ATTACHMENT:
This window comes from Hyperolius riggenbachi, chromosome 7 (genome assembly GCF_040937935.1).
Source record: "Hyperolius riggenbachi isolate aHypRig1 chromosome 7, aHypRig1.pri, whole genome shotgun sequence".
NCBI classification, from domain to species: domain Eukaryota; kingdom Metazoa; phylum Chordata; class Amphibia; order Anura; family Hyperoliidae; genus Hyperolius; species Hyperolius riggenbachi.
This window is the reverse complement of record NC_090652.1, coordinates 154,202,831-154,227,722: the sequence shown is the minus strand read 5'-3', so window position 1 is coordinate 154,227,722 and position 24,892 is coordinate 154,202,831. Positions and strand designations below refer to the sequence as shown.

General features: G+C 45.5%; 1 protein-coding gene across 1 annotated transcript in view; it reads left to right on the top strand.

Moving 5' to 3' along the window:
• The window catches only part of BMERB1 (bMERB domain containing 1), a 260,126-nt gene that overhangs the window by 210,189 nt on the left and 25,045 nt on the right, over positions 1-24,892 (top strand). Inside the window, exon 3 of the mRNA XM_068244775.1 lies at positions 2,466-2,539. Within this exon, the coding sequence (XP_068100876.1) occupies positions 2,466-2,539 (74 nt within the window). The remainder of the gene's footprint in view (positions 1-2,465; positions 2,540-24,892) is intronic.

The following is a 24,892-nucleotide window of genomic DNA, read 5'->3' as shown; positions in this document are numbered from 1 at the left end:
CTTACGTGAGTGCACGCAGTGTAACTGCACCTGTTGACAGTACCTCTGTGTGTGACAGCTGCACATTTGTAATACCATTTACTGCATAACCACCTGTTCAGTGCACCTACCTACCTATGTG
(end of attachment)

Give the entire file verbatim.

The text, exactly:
This window comes from Hyperolius riggenbachi, chromosome 7 (genome assembly GCF_040937935.1).
Source record: "Hyperolius riggenbachi isolate aHypRig1 chromosome 7, aHypRig1.pri, whole genome shotgun sequence".
NCBI classification, from domain to species: domain Eukaryota; kingdom Metazoa; phylum Chordata; class Amphibia; order Anura; family Hyperoliidae; genus Hyperolius; species Hyperolius riggenbachi.
This window is the reverse complement of record NC_090652.1, coordinates 154,202,831-154,227,722: the sequence shown is the minus strand read 5'-3', so window position 1 is coordinate 154,227,722 and position 24,892 is coordinate 154,202,831. Positions and strand designations below refer to the sequence as shown.

General features: G+C 45.5%; 1 protein-coding gene across 1 annotated transcript in view; it reads left to right on the top strand.

Moving 5' to 3' along the window:
• The window catches only part of BMERB1 (bMERB domain containing 1), a 260,126-nt gene that overhangs the window by 210,189 nt on the left and 25,045 nt on the right, over positions 1-24,892 (top strand). Inside the window, exon 3 of the mRNA XM_068244775.1 lies at positions 2,466-2,539. Within this exon, the coding sequence (XP_068100876.1) occupies positions 2,466-2,539 (74 nt within the window). The remainder of the gene's footprint in view (positions 1-2,465; positions 2,540-24,892) is intronic.

The following is a 24,892-nucleotide window of genomic DNA, read 5'->3' as shown; positions in this document are numbered from 1 at the left end:
CTTACGTGAGTGCACGCAGTGTAACTGCACCTGTTGACAGTACCTCTGTGTGTGACAGCTGCACATTTGTAATACCATTTACTGCATAACCACCTGTTCAGTGCACCTACCTACCTATGTG